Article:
Binge-eating disorder: recurrent episodes of binge eating in the absence of the regular use of inappropriate compensatory behaviors characteristic of Bulimia Nervosa (see p. 729 for suggested research criteria). (DSM-IV-TR)
Binge Eating Disorder, like other eating disorders in the "N.O.S." category, can be a gateway to or from other eating disorders. I have heard many stories of people who used to binge eat who then turn to anorexic or bulimictype behaviors when they panic at the weight gain caused by their excessive eating.
Diagnostic criteria for BINGE EATING DISORDER (sometimes referred to as "compulsive overeating")
A. Recurrent episodes of binge eating. An episode of binge eating is characterizedby both of the following:
- eating, in a discrete period of time (e.g., within any 2-hour period), an amount of food that is definitely larger than most people would eat in a similar period of time under similar circumstances.
- a sense of lack of control over eating during the episode (i.e., feeling that one cannot stop eating or control what or how much one is eating)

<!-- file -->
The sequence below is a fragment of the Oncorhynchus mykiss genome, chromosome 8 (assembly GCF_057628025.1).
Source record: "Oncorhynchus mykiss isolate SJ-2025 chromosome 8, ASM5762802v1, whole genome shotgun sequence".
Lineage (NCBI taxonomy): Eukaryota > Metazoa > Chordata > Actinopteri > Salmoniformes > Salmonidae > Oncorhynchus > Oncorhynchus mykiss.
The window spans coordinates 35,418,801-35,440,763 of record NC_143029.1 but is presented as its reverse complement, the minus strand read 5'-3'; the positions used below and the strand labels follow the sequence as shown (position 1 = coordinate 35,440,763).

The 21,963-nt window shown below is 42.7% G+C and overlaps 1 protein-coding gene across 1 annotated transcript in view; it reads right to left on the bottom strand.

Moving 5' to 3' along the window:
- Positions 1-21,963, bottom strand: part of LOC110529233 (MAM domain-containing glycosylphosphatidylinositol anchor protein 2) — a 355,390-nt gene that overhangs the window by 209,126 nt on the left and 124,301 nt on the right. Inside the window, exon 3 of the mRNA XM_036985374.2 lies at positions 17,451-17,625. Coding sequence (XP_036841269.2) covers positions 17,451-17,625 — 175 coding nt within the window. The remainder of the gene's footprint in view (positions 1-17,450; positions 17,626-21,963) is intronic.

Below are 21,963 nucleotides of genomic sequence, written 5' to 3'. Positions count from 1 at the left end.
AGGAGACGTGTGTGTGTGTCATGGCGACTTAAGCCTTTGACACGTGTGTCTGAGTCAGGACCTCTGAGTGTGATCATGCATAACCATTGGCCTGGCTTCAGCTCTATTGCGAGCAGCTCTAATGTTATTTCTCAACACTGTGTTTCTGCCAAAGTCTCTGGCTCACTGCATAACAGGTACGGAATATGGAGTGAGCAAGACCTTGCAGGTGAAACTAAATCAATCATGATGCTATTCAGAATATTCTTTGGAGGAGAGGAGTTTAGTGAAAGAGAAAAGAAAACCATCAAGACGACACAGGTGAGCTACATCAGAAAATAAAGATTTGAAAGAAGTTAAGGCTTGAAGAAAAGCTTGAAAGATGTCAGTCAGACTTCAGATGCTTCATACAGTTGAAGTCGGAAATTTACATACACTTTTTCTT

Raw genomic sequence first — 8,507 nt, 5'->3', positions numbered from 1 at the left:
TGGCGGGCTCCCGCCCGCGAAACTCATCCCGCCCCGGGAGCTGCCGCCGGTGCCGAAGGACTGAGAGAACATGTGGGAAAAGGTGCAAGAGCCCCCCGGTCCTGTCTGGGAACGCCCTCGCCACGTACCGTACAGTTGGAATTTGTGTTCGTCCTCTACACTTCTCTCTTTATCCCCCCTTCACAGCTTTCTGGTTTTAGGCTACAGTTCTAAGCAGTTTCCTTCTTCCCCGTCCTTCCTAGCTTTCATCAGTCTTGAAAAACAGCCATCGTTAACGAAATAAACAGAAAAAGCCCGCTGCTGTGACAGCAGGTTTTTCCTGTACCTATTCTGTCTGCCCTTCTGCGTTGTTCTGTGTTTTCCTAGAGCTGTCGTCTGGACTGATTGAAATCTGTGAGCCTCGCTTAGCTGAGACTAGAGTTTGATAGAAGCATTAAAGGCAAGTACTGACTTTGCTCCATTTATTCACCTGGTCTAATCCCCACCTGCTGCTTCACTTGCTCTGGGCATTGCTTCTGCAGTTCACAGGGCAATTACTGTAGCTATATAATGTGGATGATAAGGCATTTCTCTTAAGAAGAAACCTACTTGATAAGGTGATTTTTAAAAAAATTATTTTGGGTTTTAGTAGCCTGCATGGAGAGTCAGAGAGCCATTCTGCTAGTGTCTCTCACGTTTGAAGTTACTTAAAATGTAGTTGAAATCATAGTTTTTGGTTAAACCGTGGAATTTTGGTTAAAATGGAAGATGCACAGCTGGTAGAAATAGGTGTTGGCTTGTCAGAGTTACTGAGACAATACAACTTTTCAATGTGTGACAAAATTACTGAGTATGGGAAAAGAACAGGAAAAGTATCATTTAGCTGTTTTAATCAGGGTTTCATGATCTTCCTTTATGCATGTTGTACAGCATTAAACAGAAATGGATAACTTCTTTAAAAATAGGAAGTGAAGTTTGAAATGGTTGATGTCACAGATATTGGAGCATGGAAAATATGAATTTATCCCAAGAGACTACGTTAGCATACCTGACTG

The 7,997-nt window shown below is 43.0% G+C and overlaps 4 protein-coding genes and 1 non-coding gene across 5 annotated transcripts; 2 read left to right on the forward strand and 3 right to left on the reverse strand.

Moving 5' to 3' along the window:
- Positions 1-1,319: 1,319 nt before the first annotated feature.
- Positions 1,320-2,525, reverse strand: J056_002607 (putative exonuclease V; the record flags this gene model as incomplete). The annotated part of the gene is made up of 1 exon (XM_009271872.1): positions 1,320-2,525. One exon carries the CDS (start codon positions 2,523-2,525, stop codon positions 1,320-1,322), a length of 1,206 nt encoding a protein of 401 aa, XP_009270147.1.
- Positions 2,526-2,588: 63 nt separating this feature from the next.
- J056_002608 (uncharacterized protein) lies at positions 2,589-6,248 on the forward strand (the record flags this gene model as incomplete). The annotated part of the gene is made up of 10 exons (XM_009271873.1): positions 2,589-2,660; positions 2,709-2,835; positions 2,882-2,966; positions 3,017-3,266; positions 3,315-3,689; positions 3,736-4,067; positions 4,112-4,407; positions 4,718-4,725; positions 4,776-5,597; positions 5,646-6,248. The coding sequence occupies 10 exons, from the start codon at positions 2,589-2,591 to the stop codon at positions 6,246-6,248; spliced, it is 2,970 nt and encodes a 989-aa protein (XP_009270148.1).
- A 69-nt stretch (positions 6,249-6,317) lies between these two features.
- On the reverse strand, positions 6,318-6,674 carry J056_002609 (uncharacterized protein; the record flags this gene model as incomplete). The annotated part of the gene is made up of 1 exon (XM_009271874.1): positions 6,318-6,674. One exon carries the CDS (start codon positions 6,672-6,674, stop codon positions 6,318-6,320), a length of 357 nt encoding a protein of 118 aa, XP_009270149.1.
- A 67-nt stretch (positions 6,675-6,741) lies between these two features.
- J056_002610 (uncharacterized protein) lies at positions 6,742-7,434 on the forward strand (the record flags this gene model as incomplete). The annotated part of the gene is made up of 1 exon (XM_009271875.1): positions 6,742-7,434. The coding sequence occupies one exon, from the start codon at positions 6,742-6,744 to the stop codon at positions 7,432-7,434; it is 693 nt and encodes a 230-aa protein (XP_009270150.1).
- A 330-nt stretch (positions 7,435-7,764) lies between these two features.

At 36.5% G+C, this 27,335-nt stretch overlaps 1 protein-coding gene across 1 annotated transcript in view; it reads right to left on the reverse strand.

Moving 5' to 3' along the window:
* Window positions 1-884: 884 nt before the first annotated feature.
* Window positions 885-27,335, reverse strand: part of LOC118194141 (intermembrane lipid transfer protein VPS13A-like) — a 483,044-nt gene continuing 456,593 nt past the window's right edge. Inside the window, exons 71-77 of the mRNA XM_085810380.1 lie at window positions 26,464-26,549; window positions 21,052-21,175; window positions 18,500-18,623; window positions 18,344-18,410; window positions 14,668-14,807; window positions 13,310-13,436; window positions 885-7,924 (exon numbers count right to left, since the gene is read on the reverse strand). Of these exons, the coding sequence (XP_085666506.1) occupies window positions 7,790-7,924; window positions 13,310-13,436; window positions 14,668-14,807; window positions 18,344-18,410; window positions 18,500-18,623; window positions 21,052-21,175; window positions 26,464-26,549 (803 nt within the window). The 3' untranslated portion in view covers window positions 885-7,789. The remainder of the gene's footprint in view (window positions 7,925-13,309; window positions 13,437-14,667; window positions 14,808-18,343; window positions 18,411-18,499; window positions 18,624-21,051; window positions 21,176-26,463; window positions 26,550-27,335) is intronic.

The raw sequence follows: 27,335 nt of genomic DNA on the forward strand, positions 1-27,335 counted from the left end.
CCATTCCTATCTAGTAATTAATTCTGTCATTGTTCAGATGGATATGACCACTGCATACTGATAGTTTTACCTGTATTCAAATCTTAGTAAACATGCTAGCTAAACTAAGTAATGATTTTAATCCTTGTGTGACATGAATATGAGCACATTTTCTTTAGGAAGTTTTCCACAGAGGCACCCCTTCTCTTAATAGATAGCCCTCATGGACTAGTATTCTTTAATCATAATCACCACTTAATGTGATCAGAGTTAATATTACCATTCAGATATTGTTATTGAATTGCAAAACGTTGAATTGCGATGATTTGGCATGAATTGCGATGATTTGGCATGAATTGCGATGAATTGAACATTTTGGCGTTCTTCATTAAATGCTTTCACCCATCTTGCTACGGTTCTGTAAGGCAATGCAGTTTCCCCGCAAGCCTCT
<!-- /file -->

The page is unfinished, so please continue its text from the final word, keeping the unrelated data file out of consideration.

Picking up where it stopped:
B. The binge-eating episodes are associated with three (or more) of the following:
- eating much more rapidly than normal
- eating until feeling uncomfortably full
- eating large amounts of food when not feeling physically hungry
- eating alone because of being embarrassed by how much one is eating
- feeling disgusted with oneself, depressed, or very guilty after overeating
C. Marked distress regarding binge eating is present.
D. The binge eating occurs, on average, at least 2 days a week for 6 months.
E. The binge eating is not associated with the regular use of inappropriate compensatory behaviors (e.g., purging, fasting, excessive exercise) and does not occur exclusively during the course of Anorexia Nervosa or Bulimia Nervosa.
Early binge eating field trials suggest that as many as 30% of people who participate in weight control programs actually have binge eating disorder (BED). This same study suggests that binge eating disorder affects 3% of female college students and 5% of obese people in the general community (*Spitzer et al.1992.1993).
Spitzer, RL, Devlin, MJ; Walsh, BT: Hasin, D; Wing,RR; Marcus,MD; Stunkard, A;Wadden, TA;Agras, WS;Mitchell,J and, Nonas,C. (1992). Binge eating disorder: A multisite field trial for the diagnostic criteria. Int.J.Eat.Disord. 11, 191-203.
Spitzer, RL; Yanovski, S; Wadden,T; Wing,R; Marcus,MD; Stunkard,A; Devlin,M; Mitchell,J; and, Hasin, D. (1993). Binge eating disorder: Its further validation in a multisite study. Int.J.Eat.Disord. 13, 137-154.
Even though binge eating is the primary diagnosis, many clients typically have co-morbid conditions, such as depression, which may warrant pharmacological treatment. Anti-depressants that influence Serotonin levels (SSRIs) are often an important component of treatment.
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